Just when you thought it couldn't get any weirder after Samsung sued Apple (NAS: AAPL) for infringing on the 2001: A Space Odyssey iPad facsimile, here comes something maybe even more bizarre: Samsung is suing Apple in a German court in a dispute about the way Apple produces smiley faces on the iPhone.
Yes, that's correct -- smiley faces.
I would like to interject here that this could be even stranger on its (smiley) face than Dr. Evil's remark in the first Austin Powers movie that his father invented the question mark. I would also like to say that though this could have been -- and probably should have been -- an Onion news story, I did not see it there. I swear.
It is hard to image any one claiming -- without smirking, of course -- a smiley face as any kind of intellectual property, but the Samsung lawyers are indeed saying that Apple has infringed on Samsung's "emoticon input method for mobile terminal."
According to the LA Times, what Samsung is really suing over is what could be considered as a method for creating macros that would produce elaborate emoticons. Apparently, this is something far more popular in Asia than in the United States.
This patent-infringement complaint from Samsung is just one of many it has brought against Apple in courts around the world. Apple, for its part, has been doing the same against Samsung.
Florian Mueller has been assiduously following these patent battles and writes in his blog that the suits can spill over to involve other companies, such as Apple suing Motorola Mobility (NYS: MMI) and HTC in Germany for alleged patent infringements, and Samsung keeping its options open toward suing Apple regarding the Qualcomm (NAS: QCOM) chips in the iPhone 4S.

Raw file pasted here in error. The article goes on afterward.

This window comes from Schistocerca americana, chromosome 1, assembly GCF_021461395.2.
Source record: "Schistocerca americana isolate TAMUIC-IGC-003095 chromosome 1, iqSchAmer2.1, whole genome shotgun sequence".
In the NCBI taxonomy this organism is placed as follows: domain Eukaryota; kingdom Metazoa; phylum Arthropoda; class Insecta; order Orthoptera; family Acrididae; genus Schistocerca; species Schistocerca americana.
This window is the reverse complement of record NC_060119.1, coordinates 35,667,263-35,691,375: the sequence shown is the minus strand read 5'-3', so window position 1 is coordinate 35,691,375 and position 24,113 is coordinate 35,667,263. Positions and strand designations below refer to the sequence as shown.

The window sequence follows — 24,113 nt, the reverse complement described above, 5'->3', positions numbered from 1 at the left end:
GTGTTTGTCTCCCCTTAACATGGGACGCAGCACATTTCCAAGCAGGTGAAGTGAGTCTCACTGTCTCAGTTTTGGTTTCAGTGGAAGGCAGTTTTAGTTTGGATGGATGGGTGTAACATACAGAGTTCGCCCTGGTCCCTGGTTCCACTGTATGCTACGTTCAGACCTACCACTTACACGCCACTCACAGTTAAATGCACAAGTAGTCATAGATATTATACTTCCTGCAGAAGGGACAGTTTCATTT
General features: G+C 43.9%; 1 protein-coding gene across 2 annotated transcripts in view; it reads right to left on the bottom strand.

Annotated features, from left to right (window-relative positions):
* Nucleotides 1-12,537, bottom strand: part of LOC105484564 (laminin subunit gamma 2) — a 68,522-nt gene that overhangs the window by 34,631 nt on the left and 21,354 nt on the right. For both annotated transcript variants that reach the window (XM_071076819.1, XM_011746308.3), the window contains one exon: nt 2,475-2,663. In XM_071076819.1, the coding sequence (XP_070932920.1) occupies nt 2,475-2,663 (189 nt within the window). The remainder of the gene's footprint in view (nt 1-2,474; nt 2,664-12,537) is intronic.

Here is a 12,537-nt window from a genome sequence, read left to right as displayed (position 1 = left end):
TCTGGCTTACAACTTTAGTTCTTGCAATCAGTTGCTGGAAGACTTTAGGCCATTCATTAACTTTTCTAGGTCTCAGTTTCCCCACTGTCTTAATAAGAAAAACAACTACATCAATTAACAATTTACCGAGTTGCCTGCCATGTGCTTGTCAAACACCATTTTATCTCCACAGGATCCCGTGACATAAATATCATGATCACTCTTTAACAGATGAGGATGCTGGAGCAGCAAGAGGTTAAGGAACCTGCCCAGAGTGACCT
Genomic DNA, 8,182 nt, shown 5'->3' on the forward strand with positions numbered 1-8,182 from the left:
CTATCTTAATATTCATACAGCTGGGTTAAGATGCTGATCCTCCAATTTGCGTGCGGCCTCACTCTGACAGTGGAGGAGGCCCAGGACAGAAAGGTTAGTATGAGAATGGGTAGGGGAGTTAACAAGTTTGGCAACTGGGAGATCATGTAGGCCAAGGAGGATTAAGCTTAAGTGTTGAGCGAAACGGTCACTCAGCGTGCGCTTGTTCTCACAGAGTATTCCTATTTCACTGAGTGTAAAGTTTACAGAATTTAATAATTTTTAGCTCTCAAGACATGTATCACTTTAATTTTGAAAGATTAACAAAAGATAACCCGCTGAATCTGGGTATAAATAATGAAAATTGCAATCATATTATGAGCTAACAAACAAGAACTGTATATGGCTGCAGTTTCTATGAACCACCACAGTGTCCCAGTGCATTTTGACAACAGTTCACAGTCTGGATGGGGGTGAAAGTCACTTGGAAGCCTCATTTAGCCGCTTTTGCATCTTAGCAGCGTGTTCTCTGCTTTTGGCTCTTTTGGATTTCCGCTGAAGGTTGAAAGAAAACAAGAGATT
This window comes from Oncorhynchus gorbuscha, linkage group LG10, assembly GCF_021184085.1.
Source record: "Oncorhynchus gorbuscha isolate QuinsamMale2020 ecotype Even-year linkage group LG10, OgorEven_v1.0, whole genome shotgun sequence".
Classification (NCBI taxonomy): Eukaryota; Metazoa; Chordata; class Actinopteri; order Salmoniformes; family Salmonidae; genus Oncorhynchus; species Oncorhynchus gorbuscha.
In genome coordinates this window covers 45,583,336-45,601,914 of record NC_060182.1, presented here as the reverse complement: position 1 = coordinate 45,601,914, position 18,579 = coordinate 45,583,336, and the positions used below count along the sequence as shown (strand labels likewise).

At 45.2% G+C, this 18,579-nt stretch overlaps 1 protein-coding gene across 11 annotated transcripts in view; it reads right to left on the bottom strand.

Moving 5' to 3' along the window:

This is what I think about the whole mess: %No. ^&$No. No. $$%%$$0.
If you don't like it, sue me :-).
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At the time this article was published Fool contributor Dan Radovsky has no financial interest in the above-mentioned companies. The Motley Fool owns shares of Qualcomm and Apple. Motley Fool newsletter services have recommended buying shares of and creating a bull call spread position in Apple. Try any of our Foolish newsletter services free for 30 days. We Fools don't all hold the same opinions, but we all believe that considering a diverse range of insights makes us better investors. The Motley Fool has a disclosure policy.
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